A unique partnership between leading private companies and academic institutions hopes to help educate the UK in waste management, binning many of the myths surrounding the industry.
Sustainable construction and developing a skills base for the waste industry may also be other areas new charity Thames Gateway Institute for Sustainability will be looking at.
The organisation is bringing together members including Marks and Spencer, Veolia, Imperial College London, Southampton University, University College London, Biffa, construction companies Laing O Rourke and Arup and the Environment Agency.
Set to become a world class centre of excellence for delivering sustainability research and demonstration projects, it aims to deliver practical solutions to climate change and sustainability issues while creating tens of thousands of jobs. The whole spectrum of the sustainability field including energy, waste, water, communications technology and transport is being addressed by the collaboration.
The institute is targeting to facilitate £50M of demonstration activity over the next two years. The board has been appointed and is being chaired by Arup global planning chief Peter Head.
Veolia Environmental Services managing director and TGIfS board member Keith Riley said: Its a unique charity because normally people dont come together to talk about the subject - how do we resolve this sustainability problem.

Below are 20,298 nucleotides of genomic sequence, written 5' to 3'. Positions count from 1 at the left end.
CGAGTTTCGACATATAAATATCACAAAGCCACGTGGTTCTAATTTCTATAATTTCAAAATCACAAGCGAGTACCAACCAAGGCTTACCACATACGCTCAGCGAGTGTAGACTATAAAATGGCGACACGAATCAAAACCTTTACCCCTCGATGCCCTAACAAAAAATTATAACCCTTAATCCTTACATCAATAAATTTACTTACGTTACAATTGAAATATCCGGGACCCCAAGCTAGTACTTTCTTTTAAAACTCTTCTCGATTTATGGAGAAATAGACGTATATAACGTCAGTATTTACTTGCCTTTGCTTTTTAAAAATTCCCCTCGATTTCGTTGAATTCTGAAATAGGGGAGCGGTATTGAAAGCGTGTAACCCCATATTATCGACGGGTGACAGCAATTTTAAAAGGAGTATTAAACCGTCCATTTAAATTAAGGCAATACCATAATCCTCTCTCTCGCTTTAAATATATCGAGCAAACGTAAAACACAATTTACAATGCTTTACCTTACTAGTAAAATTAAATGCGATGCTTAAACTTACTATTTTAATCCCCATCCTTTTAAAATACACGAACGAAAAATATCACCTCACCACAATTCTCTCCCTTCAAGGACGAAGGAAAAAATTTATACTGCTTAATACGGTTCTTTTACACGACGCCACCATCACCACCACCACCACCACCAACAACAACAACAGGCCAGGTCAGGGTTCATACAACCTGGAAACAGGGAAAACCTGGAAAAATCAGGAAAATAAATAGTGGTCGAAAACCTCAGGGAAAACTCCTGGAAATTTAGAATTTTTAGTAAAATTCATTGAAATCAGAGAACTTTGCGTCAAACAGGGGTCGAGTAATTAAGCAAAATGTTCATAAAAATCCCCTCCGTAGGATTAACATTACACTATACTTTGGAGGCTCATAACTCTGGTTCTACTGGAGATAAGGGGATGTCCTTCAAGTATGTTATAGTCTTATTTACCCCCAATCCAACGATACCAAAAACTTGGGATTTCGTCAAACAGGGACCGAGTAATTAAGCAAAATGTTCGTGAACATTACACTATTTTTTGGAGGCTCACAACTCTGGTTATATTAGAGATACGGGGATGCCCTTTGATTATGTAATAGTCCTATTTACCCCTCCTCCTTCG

Riley stressed that it was still very early days and no plans have been prioritised as yet.
Speaking about the waste sector, Riley continued: We want to stop the myths and try to spread the understanding about how some technologies are used and why they are used. For example, as soon as the word incineration is said people draw breath but actually, there is a lot of sustainability in using thermal treatments. We need to get these barriers down through education.
He added: My personal view is that we need to communicate on all levels of society. I think the big waste management issues now lie in the private sector such as factories and firms.
Other possibilities include helping to make people aware of funding streams and supporting applications for facilities. The group is also interested in developing a proper skills base within industry in order to encourage sustainability and also helping to develop sustainable construction, ensuring more recovered materials are used. Material recovery and security is also another key area the Institute is looking into.
Currently, a 100,000 tonnes capacity energy from waste facility is being developed at the London Sustainable Industries Park, Dagenham Dock. The institute is working with Cyclamax to use the hydrogen and methane gases generated from the waste facility for different types of transport, such as a hydrogen fuel bus. This demonstration project will power one of London's passenger ferries on the Thames, using an internal combustion engine modified to run on methane with auxiliary power provided by a hydrogen powered fuel cell.